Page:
Umno must develop new Malay Renaissance to survive, says party’s deputy

Umno deputy president Mohamad Hasan.

KUALA LUMPUR: Umno must temporarily forget its thirst for power if it truly wants to bounce back, party deputy president Mohamad Hasan said today.

“Umno is already half dead. The loss of power has rendered Umno directionless, because all this while, Umno has only known one way of life — to be in power.

“Without power, it is a mess. It is confused and close to death. Why? Because many look to Umno to live; not to revive Umno for the good of the race,” he added.

Mohamad said Umno must come forward, work hard and convince the Malay community that the party will focus all its might in the next decade to be the movement to revive the Malay community.

“Umno must develop ‘The New Malay Renaissance’.

“The Malay community is now at a very tense crossroads. Umno, even in the diminishing of its influence and power, cannot allow the condition of our race to continue to deteriorate.

“Umno must rise up and lead the Malay community in a Malaysia that has already changed,” he said in his speech at the opening of the Wanita, Youth and Puteri wings’ annual assembly here at Putra World Trade Centre (PWTC) tonight.

Present were other top Umno leaders as well as close to 2,000 delegates.

Mohamad apologised to the delegates for Umno and Barisan Nasional’s defeat in the last general election.

However, Mohamad said even though Umno had lost, it still had big potential and a long history to offer solutions.

“But what worries me is that when we are beaten, we lose direction. We become flustered, we lose guidance and sanity, as though we do not know what needs to be done.

“I wish to remind you that Umno will not be able to heal itself if we just say sorry. It really isn’t enough.

“What is important now is that we need to think: where and how do we take Umno after this?”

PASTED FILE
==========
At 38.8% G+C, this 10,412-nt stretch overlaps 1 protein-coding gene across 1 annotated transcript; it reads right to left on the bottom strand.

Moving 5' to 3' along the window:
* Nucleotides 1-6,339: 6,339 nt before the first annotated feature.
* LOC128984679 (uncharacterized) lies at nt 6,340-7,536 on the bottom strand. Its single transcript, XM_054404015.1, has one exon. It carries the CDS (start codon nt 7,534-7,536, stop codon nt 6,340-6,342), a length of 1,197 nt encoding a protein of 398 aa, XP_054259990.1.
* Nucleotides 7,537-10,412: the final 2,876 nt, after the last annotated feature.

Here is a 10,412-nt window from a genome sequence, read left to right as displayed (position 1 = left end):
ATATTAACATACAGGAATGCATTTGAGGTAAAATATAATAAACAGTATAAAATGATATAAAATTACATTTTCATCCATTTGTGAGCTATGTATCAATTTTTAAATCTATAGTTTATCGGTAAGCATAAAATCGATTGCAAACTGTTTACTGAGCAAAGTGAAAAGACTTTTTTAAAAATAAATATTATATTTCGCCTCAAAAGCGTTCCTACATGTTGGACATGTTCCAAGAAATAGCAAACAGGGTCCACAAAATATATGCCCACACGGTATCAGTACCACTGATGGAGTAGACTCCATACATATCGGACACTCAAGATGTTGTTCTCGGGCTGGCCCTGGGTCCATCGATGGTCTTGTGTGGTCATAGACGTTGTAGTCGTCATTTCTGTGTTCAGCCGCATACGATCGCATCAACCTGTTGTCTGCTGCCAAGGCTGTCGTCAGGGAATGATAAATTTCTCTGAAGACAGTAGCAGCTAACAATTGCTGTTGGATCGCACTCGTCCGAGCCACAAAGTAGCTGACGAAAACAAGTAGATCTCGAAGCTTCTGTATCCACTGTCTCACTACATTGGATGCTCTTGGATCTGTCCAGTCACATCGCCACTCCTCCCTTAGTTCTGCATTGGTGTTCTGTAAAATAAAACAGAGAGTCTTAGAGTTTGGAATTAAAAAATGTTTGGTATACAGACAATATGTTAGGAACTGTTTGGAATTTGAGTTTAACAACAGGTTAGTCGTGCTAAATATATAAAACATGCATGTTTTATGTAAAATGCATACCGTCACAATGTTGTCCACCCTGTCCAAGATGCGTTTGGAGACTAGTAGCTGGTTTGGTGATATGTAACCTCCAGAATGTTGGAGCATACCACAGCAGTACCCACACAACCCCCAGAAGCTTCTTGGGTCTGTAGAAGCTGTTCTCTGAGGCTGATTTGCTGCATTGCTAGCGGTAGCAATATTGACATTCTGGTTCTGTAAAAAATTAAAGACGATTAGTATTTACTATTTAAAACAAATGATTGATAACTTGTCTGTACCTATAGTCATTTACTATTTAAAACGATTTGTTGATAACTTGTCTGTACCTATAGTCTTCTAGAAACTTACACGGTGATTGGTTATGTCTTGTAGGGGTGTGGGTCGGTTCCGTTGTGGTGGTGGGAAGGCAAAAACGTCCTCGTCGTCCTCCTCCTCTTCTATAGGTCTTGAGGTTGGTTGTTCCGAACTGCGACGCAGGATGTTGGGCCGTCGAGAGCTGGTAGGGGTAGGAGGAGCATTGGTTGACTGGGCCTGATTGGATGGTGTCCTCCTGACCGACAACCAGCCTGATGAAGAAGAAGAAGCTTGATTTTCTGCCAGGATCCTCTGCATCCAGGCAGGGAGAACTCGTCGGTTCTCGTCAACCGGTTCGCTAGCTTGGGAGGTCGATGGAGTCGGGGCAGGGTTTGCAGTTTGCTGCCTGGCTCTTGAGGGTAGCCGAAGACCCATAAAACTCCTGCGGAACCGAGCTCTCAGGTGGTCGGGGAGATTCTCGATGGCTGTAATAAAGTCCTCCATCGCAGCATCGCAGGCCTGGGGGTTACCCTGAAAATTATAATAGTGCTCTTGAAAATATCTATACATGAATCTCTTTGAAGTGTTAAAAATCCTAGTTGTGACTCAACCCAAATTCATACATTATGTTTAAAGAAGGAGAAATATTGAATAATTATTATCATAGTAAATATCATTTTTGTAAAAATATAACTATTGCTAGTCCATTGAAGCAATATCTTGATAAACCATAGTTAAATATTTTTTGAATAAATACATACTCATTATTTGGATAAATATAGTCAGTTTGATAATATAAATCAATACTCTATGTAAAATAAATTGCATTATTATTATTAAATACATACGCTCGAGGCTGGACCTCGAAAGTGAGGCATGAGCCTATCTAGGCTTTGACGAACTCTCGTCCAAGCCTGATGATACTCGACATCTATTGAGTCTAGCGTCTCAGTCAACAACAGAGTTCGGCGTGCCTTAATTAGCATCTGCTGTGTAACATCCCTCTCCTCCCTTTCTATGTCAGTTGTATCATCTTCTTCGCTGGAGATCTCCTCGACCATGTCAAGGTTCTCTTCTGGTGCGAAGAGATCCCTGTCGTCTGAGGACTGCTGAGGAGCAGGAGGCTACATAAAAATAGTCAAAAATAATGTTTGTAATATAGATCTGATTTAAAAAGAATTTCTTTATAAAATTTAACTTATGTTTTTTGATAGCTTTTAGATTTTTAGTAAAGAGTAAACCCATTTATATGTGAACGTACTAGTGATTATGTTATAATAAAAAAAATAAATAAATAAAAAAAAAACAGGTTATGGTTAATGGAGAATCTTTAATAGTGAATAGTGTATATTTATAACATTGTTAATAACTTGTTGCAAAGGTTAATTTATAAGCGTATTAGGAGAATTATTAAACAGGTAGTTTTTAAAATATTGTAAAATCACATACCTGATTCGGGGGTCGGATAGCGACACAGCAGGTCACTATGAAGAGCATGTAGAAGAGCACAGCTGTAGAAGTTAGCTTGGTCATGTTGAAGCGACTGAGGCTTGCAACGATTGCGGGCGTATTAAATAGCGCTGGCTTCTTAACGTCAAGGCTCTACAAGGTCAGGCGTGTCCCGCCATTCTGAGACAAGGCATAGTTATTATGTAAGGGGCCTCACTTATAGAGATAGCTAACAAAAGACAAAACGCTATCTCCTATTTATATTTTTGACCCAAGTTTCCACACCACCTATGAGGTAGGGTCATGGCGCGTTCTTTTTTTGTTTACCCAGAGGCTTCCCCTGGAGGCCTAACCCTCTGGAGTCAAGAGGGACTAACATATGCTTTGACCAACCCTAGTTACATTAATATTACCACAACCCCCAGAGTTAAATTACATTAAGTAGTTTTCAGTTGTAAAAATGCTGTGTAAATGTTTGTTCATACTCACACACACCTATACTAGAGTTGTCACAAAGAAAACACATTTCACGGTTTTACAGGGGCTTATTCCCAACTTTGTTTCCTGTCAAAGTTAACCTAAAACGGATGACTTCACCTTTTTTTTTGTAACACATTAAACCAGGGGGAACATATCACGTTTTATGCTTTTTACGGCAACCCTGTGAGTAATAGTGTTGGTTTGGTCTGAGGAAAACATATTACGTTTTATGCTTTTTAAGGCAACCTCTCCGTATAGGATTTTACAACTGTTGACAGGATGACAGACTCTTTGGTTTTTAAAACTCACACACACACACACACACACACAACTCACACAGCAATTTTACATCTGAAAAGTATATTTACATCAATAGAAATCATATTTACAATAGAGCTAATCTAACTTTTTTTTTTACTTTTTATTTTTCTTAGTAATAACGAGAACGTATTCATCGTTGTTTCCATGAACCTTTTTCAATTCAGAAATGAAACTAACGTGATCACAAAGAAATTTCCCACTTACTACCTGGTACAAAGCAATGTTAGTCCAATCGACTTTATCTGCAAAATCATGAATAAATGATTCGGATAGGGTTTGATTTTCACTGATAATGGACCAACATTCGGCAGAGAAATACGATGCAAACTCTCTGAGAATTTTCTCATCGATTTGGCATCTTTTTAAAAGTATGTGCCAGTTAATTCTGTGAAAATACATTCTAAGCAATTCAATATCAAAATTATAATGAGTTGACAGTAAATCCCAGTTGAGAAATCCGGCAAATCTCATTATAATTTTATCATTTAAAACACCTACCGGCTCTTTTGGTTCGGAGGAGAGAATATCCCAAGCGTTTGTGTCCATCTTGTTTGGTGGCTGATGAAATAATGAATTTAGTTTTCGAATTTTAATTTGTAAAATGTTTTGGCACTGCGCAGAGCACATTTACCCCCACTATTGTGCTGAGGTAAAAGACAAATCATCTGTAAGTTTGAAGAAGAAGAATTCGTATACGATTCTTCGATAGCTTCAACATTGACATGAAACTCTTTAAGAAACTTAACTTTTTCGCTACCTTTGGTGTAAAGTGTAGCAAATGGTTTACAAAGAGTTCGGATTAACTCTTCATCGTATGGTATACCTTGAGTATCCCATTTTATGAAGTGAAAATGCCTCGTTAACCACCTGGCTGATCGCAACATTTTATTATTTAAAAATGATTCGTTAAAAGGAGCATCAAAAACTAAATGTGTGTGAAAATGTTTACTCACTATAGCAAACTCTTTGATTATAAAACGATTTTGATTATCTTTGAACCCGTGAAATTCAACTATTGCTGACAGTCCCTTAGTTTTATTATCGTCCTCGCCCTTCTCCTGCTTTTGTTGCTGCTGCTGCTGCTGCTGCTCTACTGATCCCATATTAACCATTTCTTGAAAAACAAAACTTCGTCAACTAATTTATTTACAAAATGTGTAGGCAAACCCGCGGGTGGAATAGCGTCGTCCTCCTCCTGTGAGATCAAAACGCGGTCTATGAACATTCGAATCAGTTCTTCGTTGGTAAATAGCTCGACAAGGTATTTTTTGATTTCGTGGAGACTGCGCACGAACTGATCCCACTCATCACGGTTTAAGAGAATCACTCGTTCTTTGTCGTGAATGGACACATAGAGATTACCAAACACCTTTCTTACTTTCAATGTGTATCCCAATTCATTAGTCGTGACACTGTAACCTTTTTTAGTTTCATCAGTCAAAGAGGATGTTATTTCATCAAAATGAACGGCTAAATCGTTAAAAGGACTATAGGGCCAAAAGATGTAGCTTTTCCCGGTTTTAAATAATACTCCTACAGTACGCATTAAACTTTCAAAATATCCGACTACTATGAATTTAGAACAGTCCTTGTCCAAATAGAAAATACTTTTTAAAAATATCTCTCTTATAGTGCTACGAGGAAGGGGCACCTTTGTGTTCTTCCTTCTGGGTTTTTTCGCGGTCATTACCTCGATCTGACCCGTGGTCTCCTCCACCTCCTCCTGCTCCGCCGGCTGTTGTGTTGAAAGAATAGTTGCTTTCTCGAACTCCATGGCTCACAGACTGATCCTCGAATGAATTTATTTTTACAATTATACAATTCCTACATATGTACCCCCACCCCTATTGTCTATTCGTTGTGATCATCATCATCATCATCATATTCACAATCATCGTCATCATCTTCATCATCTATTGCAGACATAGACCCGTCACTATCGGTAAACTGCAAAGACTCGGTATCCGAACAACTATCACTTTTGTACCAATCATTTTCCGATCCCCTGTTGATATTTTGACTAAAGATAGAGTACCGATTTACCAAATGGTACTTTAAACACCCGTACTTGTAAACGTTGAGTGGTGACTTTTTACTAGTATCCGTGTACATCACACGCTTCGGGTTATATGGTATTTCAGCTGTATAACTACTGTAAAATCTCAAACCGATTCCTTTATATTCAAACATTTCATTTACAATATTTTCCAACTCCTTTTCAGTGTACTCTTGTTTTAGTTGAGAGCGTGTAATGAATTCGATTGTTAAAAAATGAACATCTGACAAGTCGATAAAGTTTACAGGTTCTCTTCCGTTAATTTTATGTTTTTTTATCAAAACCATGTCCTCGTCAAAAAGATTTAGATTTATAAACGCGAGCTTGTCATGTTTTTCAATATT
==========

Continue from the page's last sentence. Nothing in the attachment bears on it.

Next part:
The former Negeri Sembilan menteri besar said Umno can ill afford to delay, give excuses as to why until today it had yet to chart its direction and future for the sake of party members and the Malay community.

“The longer we delay the plan to enlighten Umno, the more people will lose faith in us.

“Just look at what has been happening lately. Many have chosen to walk away from the party’s struggle.”

Mohamad said many were also of the view that Umno will die and will be buried forever. “We remain open-minded on such views.”

‘Accept bitter truth’

Umno must accept the bitter truth that it is no longer in power, Mohamad said.

“Accept this new reality. Live with it and go through it. With an open heart and an open mind.

“I know it is hard. It is alien to us. But this is the way it is. We will not always win for a 1,000 years.”

Mohamad said for the first time in Umno’s long history, the party had lost its power and seen its influence diminished.

“It has lost its appeal to the Malay community. Why is this the case? How has a party that has led the nation for over 60 years become so easily defeated?”

He said this was because the party had failed to understand that Malaysia now has changed.

“This is no longer the old Malaysia. It is a changed Malaysia. It is a modern, global and developed Malaysia.”

Why Umno failed

Mohamad underlined three important phenomena underscoring Umno’s failure in the last election.

These were the rise of a generation that was no longer made up of yes-men and no longer conformist; a new generation of Malays who no longer hold sentimental relations or values for Umno; and Umno and BN’s failure to change with the times.

“The structure, culture, policy and political mindset of Umno and BN are in the 20th century, but Malaysia is already far into the 21st century.

“That said, the party’s biggest crisis is not the fact that we lost power, but that we lost because we lost the trust of the Malays.

“To some Malays, Umno has already lost its moral and value compass.”